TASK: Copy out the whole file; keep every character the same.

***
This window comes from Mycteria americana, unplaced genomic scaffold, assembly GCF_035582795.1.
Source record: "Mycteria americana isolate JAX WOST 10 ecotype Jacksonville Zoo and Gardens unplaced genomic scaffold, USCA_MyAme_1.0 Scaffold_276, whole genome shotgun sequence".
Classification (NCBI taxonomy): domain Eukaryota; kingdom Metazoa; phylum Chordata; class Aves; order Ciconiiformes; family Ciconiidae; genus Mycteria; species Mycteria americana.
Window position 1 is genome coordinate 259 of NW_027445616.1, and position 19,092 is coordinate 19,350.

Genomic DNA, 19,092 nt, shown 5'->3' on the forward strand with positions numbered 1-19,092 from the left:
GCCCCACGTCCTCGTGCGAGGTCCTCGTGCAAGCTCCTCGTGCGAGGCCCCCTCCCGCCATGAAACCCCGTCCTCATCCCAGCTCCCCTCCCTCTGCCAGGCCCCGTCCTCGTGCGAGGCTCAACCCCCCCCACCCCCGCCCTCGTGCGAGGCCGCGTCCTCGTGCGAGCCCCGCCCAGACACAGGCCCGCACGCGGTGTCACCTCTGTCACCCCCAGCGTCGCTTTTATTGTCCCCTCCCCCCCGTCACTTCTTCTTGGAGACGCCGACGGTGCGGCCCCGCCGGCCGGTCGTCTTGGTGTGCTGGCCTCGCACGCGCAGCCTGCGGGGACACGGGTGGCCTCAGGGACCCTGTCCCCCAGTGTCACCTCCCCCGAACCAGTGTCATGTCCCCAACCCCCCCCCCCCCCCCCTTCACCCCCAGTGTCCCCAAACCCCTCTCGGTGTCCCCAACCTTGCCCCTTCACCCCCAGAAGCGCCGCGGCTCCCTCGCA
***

This window comes from Mycteria americana, unplaced genomic scaffold, assembly GCF_035582795.1.
Source record: "Mycteria americana isolate JAX WOST 10 ecotype Jacksonville Zoo and Gardens unplaced genomic scaffold, USCA_MyAme_1.0 Scaffold_276, whole genome shotgun sequence".
Classification (NCBI taxonomy): domain Eukaryota; kingdom Metazoa; phylum Chordata; class Aves; order Ciconiiformes; family Ciconiidae; genus Mycteria; species Mycteria americana.
Window position 1 is genome coordinate 259 of NW_027445616.1, and position 19,092 is coordinate 19,350.

Genomic DNA, 19,092 nt, shown 5'->3' on the forward strand with positions numbered 1-19,092 from the left:
GCCCCACGTCCTCGTGCGAGGTCCTCGTGCAAGCTCCTCGTGCGAGGCCCCCTCCCGCCATGAAACCCCGTCCTCATCCCAGCTCCCCTCCCTCTGCCAGGCCCCGTCCTCGTGCGAGGCTCAACCCCCCCCACCCCCGCCCTCGTGCGAGGCCGCGTCCTCGTGCGAGCCCCGCCCAGACACAGGCCCGCACGCGGTGTCACCTCTGTCACCCCCAGCGTCGCTTTTATTGTCCCCTCCCCCCCGTCACTTCTTCTTGGAGACGCCGACGGTGCGGCCCCGCCGGCCGGTCGTCTTGGTGTGCTGGCCTCGCACGCGCAGCCTGCGGGGACACGGGTGGCCTCAGGGACCCTGTCCCCCAGTGTCACCTCCCCCGAACCAGTGTCATGTCCCCAACCCCCCCCCCCCCCCCCTTCACCCCCAGTGTCCCCAAACCCCTCTCGGTGTCCCCAACCTTGCCCCTTCACCCCCAGAAGCGCCGCGGCTCCCTCGCA